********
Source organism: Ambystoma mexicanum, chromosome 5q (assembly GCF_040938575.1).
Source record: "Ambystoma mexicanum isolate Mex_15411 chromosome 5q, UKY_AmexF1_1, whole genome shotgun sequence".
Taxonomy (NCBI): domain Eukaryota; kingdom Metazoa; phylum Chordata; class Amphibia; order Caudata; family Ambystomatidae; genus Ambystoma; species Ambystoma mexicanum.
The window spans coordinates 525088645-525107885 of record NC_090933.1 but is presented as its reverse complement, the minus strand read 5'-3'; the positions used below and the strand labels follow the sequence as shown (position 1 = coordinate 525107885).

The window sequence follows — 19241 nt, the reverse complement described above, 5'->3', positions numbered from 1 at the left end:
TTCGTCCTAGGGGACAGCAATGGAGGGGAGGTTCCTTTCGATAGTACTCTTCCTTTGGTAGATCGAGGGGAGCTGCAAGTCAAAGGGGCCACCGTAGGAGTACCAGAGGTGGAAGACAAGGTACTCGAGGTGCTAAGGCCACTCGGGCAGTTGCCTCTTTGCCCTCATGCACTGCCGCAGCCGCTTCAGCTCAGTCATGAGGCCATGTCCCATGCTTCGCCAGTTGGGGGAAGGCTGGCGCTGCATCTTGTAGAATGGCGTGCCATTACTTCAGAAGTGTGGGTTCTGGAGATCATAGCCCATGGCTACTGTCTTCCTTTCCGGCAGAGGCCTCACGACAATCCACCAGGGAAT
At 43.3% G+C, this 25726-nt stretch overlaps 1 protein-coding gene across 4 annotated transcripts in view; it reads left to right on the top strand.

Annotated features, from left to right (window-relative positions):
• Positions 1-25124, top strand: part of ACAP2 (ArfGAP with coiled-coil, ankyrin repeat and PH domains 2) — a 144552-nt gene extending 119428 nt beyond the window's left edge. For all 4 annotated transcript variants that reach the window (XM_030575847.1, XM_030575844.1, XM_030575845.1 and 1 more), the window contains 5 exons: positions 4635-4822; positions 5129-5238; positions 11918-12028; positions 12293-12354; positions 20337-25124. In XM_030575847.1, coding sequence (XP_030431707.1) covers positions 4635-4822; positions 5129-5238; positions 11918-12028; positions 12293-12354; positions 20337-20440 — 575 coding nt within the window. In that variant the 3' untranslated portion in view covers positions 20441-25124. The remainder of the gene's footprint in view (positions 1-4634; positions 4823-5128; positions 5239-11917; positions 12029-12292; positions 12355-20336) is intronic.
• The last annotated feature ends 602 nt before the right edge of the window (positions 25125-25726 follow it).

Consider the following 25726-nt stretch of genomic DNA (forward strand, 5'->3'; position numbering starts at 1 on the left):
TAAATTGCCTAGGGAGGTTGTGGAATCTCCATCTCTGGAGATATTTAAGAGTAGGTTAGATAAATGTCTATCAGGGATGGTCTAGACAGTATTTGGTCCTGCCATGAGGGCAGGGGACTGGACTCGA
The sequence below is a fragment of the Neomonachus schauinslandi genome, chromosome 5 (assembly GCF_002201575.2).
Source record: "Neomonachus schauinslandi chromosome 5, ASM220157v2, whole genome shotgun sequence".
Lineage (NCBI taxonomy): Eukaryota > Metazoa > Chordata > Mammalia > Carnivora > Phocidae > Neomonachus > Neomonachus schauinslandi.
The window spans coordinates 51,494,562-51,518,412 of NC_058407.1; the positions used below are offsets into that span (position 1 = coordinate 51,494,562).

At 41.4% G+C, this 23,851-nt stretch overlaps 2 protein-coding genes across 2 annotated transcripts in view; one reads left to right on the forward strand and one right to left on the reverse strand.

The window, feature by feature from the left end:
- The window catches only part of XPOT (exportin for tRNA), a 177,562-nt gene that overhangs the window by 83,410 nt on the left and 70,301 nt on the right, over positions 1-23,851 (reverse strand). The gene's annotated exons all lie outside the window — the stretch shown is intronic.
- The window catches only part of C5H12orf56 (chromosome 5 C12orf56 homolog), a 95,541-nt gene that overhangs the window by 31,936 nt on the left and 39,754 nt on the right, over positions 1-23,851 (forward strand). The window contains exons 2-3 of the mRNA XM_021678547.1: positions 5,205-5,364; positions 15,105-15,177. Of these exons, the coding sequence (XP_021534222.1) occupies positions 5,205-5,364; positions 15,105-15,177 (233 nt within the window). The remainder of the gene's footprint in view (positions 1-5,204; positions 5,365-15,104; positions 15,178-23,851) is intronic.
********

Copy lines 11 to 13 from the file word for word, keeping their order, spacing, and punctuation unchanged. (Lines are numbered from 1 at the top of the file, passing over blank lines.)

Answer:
Consider the following 25726-nt stretch of genomic DNA (forward strand, 5'->3'; position numbering starts at 1 on the left):
TAAATTGCCTAGGGAGGTTGTGGAATCTCCATCTCTGGAGATATTTAAGAGTAGGTTAGATAAATGTCTATCAGGGATGGTCTAGACAGTATTTGGTCCTGCCATGAGGGCAGGGGACTGGACTCGA
The sequence below is a fragment of the Neomonachus schauinslandi genome, chromosome 5 (assembly GCF_002201575.2).